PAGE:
New York — New York Stock Exchange chairman Richard Grasso resigned his position during an emergency board meeting last night as the growing condemnation over his $140-million (U.S.) compensation package threatened to damage the exchange itself.
There’s a lot of outrage directed at Grasso and his giant compensation package. For example, CalPundit writes that
If people like Grasso are shunned and embarrassed over this kind of legalized thievery often enough, maybe we can put an end to it and redirect some of that money back to shareholders, to whom it properly belongs in the first place.
I agree that the money should be directed to shareholders, but that’s the direct responsibility of the board (in this case the NYSE directors), not the CEO. The CEO’s direct responsibility is to maximize the performance of the firm. The board’s job is to represent shareholders’ interests and exercise oversight over the CEO and topmanagementt.
Simplifying somewhat, if the CEO does his or her job well, then there’s a pool of profit created every year (“free cash flow”, as it’s often called). Some portion of that is paid to top management, including the CEO, and the rest goes to shareholders. The board’s job is to ensure that the allocation of those profits serves the interest of shareholders. Certainly, we hope that CEOs will voluntarily decline excessive pay. But when was the last time you turned down a pay raise? If your pay is too high, is it your fault or your manager’s fault? I’d say the latter.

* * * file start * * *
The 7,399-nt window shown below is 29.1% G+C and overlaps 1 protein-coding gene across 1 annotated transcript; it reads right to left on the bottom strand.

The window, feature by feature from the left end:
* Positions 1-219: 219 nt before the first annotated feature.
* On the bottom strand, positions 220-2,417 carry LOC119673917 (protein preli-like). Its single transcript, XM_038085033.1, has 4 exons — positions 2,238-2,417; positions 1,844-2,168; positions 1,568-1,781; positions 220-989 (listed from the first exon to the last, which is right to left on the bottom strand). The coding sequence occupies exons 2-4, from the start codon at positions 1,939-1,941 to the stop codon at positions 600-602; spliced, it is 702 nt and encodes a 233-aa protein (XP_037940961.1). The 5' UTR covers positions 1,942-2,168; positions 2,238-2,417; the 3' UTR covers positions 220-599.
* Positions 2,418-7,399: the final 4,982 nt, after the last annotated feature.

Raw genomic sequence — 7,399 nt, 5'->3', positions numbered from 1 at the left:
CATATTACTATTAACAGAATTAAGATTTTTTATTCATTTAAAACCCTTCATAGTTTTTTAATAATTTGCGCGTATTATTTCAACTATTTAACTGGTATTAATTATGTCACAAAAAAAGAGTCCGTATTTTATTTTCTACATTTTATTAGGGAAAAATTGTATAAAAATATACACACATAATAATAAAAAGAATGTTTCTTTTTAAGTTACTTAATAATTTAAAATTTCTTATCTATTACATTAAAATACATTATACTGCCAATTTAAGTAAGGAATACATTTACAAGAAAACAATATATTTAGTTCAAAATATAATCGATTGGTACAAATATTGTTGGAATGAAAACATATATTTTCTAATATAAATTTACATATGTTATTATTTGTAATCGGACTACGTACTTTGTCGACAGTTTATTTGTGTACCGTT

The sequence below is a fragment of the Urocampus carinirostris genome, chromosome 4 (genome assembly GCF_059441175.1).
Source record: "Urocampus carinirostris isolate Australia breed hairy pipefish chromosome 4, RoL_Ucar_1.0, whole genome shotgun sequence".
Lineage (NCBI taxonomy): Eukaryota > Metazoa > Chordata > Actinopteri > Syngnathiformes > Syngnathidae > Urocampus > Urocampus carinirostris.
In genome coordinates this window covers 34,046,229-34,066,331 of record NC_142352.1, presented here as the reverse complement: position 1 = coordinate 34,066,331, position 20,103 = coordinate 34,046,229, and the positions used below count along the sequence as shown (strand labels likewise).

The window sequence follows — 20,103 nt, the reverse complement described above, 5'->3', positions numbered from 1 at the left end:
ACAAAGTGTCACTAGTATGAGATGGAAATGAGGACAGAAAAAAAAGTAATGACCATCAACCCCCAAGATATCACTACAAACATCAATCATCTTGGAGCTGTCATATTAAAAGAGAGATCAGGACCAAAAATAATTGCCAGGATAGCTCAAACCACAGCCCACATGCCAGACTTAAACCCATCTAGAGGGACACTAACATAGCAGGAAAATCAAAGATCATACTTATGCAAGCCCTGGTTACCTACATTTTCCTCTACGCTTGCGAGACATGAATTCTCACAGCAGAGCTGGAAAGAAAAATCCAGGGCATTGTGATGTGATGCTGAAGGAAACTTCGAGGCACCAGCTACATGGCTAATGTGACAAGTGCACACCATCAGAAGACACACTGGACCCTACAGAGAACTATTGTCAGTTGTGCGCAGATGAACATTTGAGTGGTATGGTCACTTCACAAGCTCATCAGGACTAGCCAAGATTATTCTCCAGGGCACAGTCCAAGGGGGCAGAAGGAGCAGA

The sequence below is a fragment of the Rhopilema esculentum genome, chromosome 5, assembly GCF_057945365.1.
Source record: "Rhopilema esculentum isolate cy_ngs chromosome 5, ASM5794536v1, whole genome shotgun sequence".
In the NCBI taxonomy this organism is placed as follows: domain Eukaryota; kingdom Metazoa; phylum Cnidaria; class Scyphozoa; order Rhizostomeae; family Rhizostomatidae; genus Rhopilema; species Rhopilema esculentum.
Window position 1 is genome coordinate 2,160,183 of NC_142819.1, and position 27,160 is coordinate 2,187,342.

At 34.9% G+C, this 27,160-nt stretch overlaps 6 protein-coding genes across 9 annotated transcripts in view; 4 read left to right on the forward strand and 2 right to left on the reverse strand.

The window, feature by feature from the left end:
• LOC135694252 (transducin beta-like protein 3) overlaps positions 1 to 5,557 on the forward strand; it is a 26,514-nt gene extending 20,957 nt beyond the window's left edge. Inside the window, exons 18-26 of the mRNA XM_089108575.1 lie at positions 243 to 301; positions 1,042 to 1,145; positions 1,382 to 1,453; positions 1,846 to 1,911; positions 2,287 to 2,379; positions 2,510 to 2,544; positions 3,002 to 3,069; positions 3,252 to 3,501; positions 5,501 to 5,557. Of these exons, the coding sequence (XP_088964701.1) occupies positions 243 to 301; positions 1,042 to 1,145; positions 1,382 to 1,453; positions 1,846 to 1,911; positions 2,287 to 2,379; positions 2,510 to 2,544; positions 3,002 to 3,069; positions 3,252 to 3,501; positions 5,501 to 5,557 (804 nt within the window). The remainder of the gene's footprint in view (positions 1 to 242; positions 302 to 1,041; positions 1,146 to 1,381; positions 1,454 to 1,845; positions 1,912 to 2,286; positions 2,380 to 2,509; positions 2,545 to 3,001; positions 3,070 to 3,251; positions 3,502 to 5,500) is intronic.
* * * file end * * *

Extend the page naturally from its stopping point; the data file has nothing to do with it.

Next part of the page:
Perhaps Grasso should go, but by all accounts he ran the NYSE well, even though he was overpaid for it. The real culprits, the ones who really should go, are the directors of the NYSE. In this case, the directors are particularly culpable because they are primarily CEOs of companies that trade on the Big Board. As such, overpaying Grasso, whose job responsibilities include monitoring member companies, has the appearance if not the actuality of a pay-off for lax oversight.